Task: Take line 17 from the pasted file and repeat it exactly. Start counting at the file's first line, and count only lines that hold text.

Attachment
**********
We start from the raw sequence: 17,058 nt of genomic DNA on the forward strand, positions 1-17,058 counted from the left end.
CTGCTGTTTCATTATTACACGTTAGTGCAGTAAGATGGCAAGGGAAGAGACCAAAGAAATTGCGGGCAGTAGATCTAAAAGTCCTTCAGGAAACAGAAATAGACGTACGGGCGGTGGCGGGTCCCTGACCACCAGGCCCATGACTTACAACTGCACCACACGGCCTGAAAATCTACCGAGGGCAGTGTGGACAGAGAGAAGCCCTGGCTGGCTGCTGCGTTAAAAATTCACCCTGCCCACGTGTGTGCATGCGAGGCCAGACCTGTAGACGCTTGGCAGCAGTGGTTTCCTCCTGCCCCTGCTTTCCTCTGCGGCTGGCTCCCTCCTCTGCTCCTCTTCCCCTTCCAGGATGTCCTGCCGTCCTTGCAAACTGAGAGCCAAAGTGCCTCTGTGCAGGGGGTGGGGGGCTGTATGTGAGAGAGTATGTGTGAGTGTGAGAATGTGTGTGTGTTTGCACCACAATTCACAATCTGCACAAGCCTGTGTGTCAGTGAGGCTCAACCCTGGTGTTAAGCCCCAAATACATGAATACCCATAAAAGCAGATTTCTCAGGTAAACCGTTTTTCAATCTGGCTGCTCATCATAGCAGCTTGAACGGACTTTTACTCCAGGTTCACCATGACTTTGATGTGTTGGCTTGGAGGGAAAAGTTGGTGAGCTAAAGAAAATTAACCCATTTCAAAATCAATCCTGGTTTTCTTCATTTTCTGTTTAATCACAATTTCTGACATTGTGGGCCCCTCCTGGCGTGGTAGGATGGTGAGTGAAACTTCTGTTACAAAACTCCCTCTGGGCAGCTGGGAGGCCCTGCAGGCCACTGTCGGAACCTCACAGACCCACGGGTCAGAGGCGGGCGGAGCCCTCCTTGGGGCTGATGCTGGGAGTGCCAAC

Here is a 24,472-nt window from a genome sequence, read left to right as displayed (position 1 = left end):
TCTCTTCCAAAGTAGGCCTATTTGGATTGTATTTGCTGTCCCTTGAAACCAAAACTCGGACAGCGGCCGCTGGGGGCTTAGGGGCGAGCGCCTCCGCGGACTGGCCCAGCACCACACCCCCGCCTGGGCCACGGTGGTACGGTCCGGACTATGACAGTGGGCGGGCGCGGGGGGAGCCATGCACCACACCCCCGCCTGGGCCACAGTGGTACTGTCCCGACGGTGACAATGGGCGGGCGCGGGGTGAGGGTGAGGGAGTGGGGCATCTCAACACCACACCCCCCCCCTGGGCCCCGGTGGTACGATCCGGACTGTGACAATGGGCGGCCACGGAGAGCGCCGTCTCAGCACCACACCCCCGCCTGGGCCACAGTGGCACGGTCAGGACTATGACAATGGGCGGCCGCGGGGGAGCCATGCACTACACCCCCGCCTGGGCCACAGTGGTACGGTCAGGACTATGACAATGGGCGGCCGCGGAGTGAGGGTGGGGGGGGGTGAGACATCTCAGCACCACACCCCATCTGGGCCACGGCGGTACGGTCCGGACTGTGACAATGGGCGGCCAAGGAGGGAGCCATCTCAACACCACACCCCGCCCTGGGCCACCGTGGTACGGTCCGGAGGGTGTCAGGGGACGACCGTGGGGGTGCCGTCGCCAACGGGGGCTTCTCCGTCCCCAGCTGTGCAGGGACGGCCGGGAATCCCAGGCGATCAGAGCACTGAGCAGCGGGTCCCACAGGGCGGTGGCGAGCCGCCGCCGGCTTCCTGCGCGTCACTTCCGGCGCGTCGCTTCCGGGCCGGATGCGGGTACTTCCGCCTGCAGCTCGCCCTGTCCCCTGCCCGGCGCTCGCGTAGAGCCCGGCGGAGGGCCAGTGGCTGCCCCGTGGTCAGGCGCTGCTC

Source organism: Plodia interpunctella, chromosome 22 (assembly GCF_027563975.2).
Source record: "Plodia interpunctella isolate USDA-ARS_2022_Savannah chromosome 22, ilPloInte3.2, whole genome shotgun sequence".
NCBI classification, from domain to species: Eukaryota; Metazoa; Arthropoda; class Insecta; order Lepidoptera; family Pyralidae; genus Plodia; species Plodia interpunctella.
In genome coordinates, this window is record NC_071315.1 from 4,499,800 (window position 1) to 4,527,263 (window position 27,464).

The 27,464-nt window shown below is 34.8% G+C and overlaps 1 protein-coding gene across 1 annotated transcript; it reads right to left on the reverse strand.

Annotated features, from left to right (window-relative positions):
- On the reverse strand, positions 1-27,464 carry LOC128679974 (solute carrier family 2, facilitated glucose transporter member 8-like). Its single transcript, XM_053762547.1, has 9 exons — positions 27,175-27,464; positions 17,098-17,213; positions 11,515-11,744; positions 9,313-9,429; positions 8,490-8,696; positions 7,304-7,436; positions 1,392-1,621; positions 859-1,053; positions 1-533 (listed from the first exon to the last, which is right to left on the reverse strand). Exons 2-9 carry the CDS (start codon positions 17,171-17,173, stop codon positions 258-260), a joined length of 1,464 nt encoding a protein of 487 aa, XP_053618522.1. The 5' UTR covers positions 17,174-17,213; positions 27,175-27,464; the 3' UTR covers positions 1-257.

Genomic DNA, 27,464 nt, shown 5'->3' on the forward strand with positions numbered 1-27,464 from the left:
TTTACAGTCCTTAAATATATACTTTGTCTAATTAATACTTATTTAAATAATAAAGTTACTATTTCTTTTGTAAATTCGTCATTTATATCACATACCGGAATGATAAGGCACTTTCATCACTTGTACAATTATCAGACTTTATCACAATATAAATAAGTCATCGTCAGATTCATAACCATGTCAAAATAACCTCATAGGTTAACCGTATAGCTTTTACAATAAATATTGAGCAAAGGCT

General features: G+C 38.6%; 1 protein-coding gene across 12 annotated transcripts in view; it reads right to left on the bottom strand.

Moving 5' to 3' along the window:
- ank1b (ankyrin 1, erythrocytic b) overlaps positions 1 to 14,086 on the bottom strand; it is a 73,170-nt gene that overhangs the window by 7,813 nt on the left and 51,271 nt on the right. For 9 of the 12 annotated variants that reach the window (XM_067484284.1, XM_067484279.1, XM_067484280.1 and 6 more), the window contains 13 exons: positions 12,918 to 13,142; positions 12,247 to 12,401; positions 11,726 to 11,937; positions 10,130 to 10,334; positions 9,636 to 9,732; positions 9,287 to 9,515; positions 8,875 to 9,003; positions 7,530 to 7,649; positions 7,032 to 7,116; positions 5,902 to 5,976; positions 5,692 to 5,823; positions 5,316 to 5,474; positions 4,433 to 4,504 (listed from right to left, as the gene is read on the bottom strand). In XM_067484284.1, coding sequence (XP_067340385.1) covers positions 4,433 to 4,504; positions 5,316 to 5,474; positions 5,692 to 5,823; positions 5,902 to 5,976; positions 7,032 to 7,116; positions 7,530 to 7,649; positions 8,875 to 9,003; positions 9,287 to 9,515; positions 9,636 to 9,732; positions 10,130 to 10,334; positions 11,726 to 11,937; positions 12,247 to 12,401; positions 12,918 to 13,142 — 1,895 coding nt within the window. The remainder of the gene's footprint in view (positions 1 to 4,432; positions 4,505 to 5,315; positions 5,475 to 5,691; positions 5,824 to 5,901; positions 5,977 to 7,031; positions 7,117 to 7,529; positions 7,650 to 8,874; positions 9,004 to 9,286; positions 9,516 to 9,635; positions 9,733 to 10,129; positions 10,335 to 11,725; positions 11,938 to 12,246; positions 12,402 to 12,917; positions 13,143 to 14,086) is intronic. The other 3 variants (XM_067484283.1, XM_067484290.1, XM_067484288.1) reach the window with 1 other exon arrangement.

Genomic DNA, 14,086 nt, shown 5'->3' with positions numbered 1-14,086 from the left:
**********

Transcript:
Genomic DNA, 14,086 nt, shown 5'->3' with positions numbered 1-14,086 from the left: